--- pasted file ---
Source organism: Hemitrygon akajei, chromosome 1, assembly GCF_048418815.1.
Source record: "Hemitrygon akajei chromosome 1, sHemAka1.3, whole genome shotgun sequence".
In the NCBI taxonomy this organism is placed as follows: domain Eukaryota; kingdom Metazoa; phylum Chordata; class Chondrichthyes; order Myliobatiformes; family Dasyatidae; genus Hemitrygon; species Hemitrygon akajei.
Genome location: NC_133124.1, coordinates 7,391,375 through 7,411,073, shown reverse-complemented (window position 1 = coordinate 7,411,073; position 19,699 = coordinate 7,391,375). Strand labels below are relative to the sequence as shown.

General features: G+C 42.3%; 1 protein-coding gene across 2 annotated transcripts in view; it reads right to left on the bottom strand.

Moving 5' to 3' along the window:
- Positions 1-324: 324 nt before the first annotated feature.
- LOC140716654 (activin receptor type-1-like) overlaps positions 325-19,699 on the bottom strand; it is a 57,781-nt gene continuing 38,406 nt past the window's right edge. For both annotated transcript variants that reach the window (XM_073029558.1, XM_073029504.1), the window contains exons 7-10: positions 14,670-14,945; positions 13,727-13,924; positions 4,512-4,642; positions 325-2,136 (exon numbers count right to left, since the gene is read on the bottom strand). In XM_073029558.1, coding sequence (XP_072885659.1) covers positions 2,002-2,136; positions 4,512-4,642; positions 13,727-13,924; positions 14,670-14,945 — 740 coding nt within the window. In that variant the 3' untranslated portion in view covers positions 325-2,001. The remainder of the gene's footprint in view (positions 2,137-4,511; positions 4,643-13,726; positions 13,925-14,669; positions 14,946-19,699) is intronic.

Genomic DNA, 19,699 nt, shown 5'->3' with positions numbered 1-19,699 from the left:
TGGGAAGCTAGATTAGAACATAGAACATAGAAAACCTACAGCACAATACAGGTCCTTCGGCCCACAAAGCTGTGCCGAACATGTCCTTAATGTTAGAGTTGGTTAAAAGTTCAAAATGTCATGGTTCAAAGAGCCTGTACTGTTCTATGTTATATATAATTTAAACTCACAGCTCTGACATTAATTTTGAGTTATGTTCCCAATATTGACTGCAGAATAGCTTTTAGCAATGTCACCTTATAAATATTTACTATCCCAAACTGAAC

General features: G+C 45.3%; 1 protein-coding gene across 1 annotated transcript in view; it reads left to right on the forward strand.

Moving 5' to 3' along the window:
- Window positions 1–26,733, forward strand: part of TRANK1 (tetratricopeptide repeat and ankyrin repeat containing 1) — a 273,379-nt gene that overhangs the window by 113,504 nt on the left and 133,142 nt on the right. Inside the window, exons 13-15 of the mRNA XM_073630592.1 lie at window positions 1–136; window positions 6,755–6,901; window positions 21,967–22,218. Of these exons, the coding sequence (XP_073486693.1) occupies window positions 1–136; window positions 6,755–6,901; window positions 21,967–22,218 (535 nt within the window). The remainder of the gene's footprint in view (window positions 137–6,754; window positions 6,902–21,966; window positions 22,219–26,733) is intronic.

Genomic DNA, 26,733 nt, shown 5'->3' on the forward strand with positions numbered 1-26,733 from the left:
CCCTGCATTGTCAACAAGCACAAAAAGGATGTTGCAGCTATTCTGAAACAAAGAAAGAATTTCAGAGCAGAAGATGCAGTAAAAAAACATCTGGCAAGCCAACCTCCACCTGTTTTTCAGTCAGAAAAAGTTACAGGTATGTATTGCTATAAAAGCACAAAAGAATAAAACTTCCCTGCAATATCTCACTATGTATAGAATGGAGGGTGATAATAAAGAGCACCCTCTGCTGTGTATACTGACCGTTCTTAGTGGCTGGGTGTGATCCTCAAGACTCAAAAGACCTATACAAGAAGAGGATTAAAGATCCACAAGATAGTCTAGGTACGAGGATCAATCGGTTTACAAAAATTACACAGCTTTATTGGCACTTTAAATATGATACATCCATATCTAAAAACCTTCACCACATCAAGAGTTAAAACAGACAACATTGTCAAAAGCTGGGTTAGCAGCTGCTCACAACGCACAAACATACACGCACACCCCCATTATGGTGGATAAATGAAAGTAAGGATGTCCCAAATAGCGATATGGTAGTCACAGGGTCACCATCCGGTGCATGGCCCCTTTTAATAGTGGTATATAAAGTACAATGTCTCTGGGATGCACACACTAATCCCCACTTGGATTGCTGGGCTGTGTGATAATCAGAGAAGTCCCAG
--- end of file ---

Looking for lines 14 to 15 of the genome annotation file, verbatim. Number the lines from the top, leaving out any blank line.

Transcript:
Genomic DNA, 26,733 nt, shown 5'->3' on the forward strand with positions numbered 1-26,733 from the left:
CCCTGCATTGTCAACAAGCACAAAAAGGATGTTGCAGCTATTCTGAAACAAAGAAAGAATTTCAGAGCAGAAGATGCAGTAAAAAAACATCTGGCAAGCCAACCTCCACCTGTTTTTCAGTCAGAAAAAGTTACAGGTATGTATTGCTATAAAAGCACAAAAGAATAAAACTTCCCTGCAATATCTCACTATGTATAGAATGGAGGGTGATAATAAAGAGCACCCTCTGCTGTGTATACTGACCGTTCTTAGTGGCTGGGTGTGATCCTCAAGACTCAAAAGACCTATACAAGAAGAGGATTAAAGATCCACAAGATAGTCTAGGTACGAGGATCAATCGGTTTACAAAAATTACACAGCTTTATTGGCACTTTAAATATGATACATCCATATCTAAAAACCTTCACCACATCAAGAGTTAAAACAGACAACATTGTCAAAAGCTGGGTTAGCAGCTGCTCACAACGCACAAACATACACGCACACCCCCATTATGGTGGATAAATGAAAGTAAGGATGTCCCAAATAGCGATATGGTAGTCACAGGGTCACCATCCGGTGCATGGCCCCTTTTAATAGTGGTATATAAAGTACAATGTCTCTGGGATGCACACACTAATCCCCACTTGGATTGCTGGGCTGTGTGATAATCAGAGAAGTCCCAG